New Mexico Weather: 6/26/17

Yesterday, we spent the afternoon chasing storms as they fired along the central mountain range.  I will have a separate post about this later today.

This morning has been still, sunny, and warm.  There are a few mid-level clouds around, as shown in the photo of my backyard:

National Weather Service (NWS) in Albuquerque forecasts (for Socorro) a partly sunny day, with a 20% chance of isolated showers and thunderstorms, and a high temperature of 91 F. The winds will be from the southeast at 5-10 mph.  This evening will be mostly cloudy, with a 30% chance of scattered showers and thunderstorms, and a low temperature of 64 F. Winds will be from the south at 5-15 mph.

The NWS in Albuquerque forecasts (for Magdalena) a partly sunny day, with a 50% chance of showers and (potentially severe) storms, and a high temperature of 83 F. The winds will be from the northeast at 5-10 mph, becoming south in the afternoon.  This evening will be mostly cloudy, with a 40% chance of isolated showers and (potentially severe) thunderstorms, and a low temperature of 61 F. Winds will be from the south at 10-15 mph.

The NWS in Albuquerque forecasts (for Rio Rancho) a mostly sunny day, with a 20% chance of isolated showers and thunderstorms, and a high temperature of 91 F. The winds will be from the south at 5-15 mph.  This evening will be mostly cloudy, with a 30% chance of scattered showers and (potentially severe) thunderstorms, and a low temperature of 63 F. Winds will be from the south at 5-15 mph, becoming east after midnight.

The NWS has issued a Hazardous Weather Outlook concerning the possibility of severe thunderstorms through most of the state this afternoon and evening.  Storms are expected to develop over the Continental divide and the Central Mountain chain, and trek southeast.  Heavy rains, gusty winds, and large hail are the primary threats.

The Storm Prediction Center (SPC) has issued a Marginal Risk for the central mountain chain and east, where gusty winds and large hail are the primary threats.  This does include the Rio Grande River Valley.

The visible satellite imagery shows some clouds scattered over the state this morning.  None of these clouds show strong vertical development at this time.

The infrared satellite imagery shows very few thick clouds at this time.

The water vapor imagery shows that there is plenty of deep moisture over the state today.  It appears that we have moisture from two different sources.  All moisture is moving across the state in a roughly zonal pattern.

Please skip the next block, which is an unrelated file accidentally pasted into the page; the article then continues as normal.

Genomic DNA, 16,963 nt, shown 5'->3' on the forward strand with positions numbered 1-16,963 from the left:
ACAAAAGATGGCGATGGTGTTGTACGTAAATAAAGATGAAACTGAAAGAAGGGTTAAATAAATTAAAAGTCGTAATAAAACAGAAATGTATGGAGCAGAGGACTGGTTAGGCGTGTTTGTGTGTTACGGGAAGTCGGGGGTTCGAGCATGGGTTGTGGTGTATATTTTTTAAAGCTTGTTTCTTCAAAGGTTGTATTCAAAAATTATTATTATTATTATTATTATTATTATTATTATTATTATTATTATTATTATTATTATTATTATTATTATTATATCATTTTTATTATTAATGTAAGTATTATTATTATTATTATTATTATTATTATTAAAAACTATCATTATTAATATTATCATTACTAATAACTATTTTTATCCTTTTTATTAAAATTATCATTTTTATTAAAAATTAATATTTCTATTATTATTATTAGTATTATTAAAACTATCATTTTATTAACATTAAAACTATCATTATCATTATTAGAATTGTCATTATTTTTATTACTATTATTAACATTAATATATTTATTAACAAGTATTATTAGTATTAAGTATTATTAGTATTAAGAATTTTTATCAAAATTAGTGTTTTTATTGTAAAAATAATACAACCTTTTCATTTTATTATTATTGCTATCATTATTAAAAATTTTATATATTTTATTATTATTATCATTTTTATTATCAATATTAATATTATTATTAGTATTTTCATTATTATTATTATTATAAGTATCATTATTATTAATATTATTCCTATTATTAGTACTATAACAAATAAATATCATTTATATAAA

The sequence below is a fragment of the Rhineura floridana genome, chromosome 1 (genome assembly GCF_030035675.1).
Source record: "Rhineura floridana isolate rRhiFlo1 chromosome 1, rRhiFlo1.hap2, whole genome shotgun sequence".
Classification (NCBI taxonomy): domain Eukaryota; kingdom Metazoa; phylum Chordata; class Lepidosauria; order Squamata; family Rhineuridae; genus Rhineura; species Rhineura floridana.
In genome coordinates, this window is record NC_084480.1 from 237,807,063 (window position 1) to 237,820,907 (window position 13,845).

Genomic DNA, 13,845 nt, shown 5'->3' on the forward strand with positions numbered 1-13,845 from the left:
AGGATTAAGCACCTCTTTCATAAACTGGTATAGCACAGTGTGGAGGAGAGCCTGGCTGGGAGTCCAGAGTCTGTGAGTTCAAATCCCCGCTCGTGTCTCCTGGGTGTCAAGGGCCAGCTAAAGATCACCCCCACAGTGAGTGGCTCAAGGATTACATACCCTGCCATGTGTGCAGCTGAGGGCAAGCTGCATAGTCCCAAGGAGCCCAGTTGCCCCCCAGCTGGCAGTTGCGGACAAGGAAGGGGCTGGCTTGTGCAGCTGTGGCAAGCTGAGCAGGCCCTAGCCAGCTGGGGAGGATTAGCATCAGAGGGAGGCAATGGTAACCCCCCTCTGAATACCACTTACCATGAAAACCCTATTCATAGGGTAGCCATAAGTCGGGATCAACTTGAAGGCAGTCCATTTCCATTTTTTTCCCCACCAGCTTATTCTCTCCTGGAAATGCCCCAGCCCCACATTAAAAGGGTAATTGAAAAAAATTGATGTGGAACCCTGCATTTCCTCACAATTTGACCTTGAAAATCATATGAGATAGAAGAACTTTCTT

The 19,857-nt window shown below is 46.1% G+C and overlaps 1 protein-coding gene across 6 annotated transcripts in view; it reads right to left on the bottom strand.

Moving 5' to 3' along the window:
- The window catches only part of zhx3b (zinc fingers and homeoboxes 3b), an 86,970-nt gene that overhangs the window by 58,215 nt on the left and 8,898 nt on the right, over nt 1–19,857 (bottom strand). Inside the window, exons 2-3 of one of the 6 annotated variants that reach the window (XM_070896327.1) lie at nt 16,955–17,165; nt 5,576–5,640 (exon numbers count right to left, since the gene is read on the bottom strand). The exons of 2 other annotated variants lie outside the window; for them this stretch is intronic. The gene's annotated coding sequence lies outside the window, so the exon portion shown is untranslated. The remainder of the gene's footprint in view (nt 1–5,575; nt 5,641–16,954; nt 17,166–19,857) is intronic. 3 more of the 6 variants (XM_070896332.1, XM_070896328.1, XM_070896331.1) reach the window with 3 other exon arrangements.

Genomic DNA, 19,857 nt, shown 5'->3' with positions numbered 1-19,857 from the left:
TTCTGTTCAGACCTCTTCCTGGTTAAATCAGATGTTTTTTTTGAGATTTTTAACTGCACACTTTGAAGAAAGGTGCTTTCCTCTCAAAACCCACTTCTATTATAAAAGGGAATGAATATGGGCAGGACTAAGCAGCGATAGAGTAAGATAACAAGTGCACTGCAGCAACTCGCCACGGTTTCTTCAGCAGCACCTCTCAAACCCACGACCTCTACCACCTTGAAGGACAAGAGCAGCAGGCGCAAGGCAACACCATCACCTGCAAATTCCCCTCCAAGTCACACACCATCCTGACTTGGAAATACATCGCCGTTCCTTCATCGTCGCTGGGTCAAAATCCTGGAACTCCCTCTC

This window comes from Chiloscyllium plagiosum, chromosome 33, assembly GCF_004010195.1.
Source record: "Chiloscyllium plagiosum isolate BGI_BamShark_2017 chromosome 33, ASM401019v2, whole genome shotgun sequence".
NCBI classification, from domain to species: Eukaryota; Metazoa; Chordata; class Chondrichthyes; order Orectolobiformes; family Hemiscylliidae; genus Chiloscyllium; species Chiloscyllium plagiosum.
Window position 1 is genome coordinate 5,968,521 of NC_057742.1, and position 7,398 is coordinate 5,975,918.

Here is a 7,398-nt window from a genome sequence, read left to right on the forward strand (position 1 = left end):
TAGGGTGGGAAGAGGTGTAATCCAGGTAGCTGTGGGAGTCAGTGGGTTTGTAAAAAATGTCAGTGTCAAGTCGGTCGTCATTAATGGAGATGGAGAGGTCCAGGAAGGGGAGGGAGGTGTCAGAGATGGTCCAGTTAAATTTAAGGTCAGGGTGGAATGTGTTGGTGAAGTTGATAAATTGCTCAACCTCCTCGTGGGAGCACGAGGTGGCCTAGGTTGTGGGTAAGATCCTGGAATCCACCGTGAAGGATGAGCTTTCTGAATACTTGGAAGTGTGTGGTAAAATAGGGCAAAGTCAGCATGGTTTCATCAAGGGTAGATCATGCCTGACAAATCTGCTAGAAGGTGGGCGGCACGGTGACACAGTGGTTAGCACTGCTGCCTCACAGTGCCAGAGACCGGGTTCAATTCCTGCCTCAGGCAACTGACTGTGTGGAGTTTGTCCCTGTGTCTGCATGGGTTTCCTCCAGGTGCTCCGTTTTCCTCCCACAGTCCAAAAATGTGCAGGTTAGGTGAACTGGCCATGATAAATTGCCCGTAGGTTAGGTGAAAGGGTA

The 12Z sounding from Albuquerque shows a damp atmosphere this morning, with moderately-low dewpoint depressions below 350 mb.    There was 0.88 inches of precipitable water present in the column this morning.  There was 186 J/kg of Convective Available Potential Energy (CAPE) and -439 J/kg of Convective Inhibition (CINH) present.  There was no thermal inversion near the surface, and the 0-3 km average lapse rate was 5.6 C/km.

The hodograph shows that there was 20 kts of low-level shear (mostly due to directional changes) and 16 kts of deep-layer shear (mostly due to speed changes).

The surface observations (from the SPC Mesoscale Analysis Map) show mild temperatures, and moderately-high humidity (based on the surface dewpoint depressions).  The skies are clear and the winds are light.  There are no major frontal boundaries present over the state so far this morning.

The surface pressure chart shows that high pressure exists in the eastern half of the state, and a thermal low in the western half.  There is a slight pressure gradient between them.  However, diurnal heating is expected to decrease the pressure everywhere over the next six hours, according to the RAP.

Synoptically speaking, the 300 mb NAM chart (from Unisys) shows light zonal to northwesterly flow aloft.

The 500 mb NAM chart shows that there is no strong vorticity advection over the state today.  This chart has been excluded from today’s post.

The 700 mb NAM chart shows a few pockets of rapidly-rising air over much of the western part of the state by 18 Z.

The 850 mb NAM chart shows that there is no strong thermal advection expected over the state today.  This chart has been excluded from today’s post.

The Precipitation chart shows that rain will be possible for much of the central part of New Mexico by 00 Z.

There is the potential for more storms today, and some of them will be severe.  However, the lower shear today (as compared to yesterday) will reduce the chances of tornadoes.  I will likely stay put today, and not chase.  I might go out for a bit this evening, if there is lightning, and try to take some nighttime lightning photography.  Otherwise, I will probably spend the day catching up on a few projects, including posting yesterday’s storm chase photos.

Thank you for reading my forecast.

The upper air soundings and mesoscale analysis plots are from the Storm Prediction Center website.
The forecasted upper air soundings are from TwisterData.com.
The surface observation and upper level charts are from Unisys Weather.
The satellite data is from College of DuPage – SATRAD

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About highplainschasing

This blog is about my tales in storm chasing. My name is Seth Price and I am an instrumentation instructor at New Mexico Tech. My amateur radio call sign is N3MRA.
This entry was posted in Local WX, Photography, Practicing Concepts, Predictions, Satellite Imagery, Severe Weather and tagged , , , , , , , , , , , , . Bookmark the permalink.

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